Motives For Evangelism -- By: Tom Wells
RAR 8:2 (Spring 1999) p. 157
Motives For Evangelism
Motives are tricky things. There are two pitfalls in looking too closely at them. First, There is the danger of unhealthy introspection. Take the man, for instance, who thinks he has discovered a bit of pride in his heart that he was not previously aware of. How will he react? Well, he might say, “Yes, I can see that it was pride that led me to take the course I took, but at least it’s humble of me to admit it.” C. S. Lewis has told us:
There is one vice of which no man in the world is free; which every one in the world loathes when he sees it in someone else; and of which hardly any people, except Christians, ever imagine that they are guilty themselves.... The vice I am talking of is Pride or Self-Conceit...
If Lewis is right—and I think he is—our friend might seem to have good reason to congratulate himself on ferreting out his pride before it poisoned his entire life.
But this kind of introspection is endless. Yes, he was humble in admitting his pride, but then he was more than a little proud of his humility. Of course, he could then humbly admit his second bout with pride and pat himself on the back. But that would call for another rebuke, ad infinitum and ad nauseum. Soon our friend would drown in his obsession with the purity of his motives. Better to have said, “I was proud” and gotten on with it.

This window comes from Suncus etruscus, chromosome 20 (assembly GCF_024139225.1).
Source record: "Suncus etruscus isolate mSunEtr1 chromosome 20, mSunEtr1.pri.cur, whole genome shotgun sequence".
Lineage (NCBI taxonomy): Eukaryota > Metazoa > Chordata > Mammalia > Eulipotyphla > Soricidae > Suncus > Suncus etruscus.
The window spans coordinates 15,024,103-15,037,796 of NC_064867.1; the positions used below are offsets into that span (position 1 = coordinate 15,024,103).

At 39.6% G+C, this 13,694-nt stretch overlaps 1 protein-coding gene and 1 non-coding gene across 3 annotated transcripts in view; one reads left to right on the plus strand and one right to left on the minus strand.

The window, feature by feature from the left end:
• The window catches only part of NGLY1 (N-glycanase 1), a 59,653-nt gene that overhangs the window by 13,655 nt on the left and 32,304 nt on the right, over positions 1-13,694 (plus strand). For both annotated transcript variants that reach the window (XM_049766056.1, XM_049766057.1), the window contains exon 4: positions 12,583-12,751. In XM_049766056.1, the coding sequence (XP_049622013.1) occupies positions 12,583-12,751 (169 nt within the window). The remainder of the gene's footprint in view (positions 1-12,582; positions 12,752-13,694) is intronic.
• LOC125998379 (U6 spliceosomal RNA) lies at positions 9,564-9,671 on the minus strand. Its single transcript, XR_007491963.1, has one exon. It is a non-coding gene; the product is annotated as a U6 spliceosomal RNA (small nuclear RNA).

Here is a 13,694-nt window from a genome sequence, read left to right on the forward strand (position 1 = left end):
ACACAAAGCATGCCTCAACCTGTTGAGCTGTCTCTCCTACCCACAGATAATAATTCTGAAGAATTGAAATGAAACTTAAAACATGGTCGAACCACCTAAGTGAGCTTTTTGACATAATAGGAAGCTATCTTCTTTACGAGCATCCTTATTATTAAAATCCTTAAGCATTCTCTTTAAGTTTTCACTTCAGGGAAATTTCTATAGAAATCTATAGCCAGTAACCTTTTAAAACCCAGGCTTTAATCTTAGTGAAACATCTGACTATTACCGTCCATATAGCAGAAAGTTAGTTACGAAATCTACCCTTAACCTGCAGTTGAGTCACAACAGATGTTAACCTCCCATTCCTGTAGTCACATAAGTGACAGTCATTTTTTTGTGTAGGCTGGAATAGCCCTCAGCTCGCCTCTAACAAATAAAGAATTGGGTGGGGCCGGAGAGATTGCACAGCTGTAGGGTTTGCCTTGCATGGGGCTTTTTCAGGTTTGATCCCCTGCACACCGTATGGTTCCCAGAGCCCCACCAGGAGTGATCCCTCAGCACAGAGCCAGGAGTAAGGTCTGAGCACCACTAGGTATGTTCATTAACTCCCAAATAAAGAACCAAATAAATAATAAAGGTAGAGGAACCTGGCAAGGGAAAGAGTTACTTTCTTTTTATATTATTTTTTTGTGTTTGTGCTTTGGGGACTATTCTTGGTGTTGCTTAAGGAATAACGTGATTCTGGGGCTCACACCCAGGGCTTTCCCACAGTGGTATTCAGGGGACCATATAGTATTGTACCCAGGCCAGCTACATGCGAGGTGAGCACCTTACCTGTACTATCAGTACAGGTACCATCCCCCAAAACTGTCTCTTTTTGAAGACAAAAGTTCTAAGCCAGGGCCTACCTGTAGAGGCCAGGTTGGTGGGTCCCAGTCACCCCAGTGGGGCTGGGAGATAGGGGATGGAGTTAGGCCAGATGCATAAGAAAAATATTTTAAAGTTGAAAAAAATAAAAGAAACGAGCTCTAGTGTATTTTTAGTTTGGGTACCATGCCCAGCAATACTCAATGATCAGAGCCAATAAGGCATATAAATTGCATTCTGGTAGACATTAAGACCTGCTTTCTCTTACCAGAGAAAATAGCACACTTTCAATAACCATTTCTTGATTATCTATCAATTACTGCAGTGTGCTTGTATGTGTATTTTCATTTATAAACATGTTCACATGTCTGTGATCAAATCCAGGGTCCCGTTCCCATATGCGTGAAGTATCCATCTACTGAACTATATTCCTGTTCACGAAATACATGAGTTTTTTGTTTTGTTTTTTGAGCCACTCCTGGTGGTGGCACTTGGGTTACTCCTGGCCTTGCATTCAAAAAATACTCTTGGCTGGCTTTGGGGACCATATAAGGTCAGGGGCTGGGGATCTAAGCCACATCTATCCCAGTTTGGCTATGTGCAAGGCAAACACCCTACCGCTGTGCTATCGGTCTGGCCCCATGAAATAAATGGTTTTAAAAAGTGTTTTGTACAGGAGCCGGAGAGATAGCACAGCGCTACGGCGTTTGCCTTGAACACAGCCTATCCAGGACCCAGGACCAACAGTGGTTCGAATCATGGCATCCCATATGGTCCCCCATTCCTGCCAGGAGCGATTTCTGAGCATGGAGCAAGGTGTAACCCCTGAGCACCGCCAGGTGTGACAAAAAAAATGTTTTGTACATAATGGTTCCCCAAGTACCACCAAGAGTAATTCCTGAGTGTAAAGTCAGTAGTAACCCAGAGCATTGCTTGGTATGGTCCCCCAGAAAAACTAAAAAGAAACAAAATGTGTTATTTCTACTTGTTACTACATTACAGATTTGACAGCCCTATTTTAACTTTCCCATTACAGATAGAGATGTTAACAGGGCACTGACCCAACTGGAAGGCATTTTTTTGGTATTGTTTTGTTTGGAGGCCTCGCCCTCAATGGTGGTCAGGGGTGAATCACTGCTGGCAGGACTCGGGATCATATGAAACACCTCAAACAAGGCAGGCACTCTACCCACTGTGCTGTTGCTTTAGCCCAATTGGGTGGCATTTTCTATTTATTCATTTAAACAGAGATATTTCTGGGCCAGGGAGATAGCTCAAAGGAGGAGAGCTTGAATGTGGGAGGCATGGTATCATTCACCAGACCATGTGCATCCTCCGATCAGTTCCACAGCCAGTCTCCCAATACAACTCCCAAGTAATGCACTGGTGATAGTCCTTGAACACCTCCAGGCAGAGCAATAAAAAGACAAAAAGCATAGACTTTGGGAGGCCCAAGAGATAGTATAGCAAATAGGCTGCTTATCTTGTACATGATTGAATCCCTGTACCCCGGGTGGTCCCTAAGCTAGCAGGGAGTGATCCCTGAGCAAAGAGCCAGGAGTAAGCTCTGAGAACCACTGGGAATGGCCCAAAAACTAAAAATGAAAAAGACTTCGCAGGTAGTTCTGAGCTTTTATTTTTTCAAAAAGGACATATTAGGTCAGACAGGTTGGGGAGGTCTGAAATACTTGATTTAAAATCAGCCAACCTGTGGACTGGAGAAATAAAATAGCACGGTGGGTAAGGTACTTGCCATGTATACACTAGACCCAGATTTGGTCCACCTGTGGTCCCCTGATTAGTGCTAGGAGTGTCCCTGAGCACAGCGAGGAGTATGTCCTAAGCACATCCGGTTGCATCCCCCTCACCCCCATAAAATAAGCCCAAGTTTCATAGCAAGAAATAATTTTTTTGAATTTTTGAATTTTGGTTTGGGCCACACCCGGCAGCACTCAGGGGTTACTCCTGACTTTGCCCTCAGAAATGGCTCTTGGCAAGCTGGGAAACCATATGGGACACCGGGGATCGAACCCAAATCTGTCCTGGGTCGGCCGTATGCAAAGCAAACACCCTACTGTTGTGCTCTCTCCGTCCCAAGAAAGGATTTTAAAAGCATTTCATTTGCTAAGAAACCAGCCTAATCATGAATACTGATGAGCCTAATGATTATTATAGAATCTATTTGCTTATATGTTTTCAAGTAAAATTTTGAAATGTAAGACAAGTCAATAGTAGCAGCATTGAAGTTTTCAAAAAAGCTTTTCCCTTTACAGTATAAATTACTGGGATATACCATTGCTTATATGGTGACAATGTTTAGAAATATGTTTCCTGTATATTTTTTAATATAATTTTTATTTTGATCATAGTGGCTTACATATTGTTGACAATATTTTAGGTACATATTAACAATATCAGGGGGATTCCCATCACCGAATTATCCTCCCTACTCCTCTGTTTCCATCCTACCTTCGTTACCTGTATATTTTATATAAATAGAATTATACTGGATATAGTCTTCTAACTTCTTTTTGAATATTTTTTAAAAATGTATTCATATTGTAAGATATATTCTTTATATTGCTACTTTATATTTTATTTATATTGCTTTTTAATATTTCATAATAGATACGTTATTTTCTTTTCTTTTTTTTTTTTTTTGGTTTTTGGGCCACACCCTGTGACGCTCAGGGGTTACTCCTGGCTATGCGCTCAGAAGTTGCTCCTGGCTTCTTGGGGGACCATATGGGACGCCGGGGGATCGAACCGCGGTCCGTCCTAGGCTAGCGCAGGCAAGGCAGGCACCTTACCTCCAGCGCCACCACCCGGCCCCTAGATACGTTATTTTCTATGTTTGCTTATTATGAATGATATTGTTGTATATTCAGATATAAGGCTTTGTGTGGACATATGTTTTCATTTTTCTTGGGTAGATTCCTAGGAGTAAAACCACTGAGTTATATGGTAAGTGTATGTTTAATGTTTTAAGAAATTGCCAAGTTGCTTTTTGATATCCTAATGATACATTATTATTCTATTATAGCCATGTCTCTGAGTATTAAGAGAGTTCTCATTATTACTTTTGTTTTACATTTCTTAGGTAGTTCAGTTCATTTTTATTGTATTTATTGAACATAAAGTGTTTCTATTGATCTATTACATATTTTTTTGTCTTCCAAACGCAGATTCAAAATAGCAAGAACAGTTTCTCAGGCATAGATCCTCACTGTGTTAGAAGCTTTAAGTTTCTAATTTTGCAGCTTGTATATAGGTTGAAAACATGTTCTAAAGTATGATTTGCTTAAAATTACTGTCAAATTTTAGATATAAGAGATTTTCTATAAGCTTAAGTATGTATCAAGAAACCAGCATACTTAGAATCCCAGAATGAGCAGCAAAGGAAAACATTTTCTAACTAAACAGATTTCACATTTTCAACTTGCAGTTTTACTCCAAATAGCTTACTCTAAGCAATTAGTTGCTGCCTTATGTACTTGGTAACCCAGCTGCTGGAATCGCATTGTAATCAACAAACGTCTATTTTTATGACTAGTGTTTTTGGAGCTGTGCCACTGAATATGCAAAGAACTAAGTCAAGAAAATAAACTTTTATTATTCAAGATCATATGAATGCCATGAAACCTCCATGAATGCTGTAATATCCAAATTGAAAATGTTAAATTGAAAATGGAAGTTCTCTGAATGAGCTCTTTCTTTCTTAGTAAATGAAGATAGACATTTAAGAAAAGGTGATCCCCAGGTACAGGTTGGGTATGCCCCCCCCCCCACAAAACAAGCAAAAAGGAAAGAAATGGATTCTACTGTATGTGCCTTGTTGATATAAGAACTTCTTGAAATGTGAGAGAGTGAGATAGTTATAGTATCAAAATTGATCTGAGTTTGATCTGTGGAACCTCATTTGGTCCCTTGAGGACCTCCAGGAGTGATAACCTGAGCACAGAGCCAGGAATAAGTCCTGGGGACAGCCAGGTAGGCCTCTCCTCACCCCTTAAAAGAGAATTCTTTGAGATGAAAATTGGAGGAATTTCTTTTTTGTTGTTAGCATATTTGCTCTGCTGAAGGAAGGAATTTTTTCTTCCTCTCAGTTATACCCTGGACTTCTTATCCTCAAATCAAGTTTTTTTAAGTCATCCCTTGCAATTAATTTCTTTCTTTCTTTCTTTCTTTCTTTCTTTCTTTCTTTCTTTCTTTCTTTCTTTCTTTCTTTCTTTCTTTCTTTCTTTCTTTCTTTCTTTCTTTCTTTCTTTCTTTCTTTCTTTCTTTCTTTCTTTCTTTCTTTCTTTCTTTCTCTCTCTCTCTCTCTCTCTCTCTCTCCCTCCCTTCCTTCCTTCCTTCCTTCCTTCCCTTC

RAR 8:2 (Spring 1999) p. 158
The second pitfall is closely related to the first. If we become obsessed with our motives we may be paralyzed into inaction. Our friend above ran that risk. Had he kept up his pursuit, some critic would no doubt have accused him of navel-gazing. And there would have been more than a little truth in the accusation.
In speaking of motives for evangelism
we are speaking to those who want to get
on with the job of telling men about Christ.
They are the people who need to ask
simply, “Why do I want to do this?”
The answers they give to that question
will reveal whether or not their
evangelism is pleasing to God.
But motives are immensely important. There is a sense in which they are the only things that are important. The Puritan, Richard Sibbes, has been quoted as saying, “God takes the intention for the action.” In other words, if the movement of the heart is right, God is pleased with what we do.
I suppose that someone will remind me of the proverb that says, “The road to hell is paved with good intentions.” And so it is. But the proverb does not address the same situation we are thinking of. It is a rebuke to those who intend to do nothing now. Tomorrow, Yes; but today, No. In speaking of...
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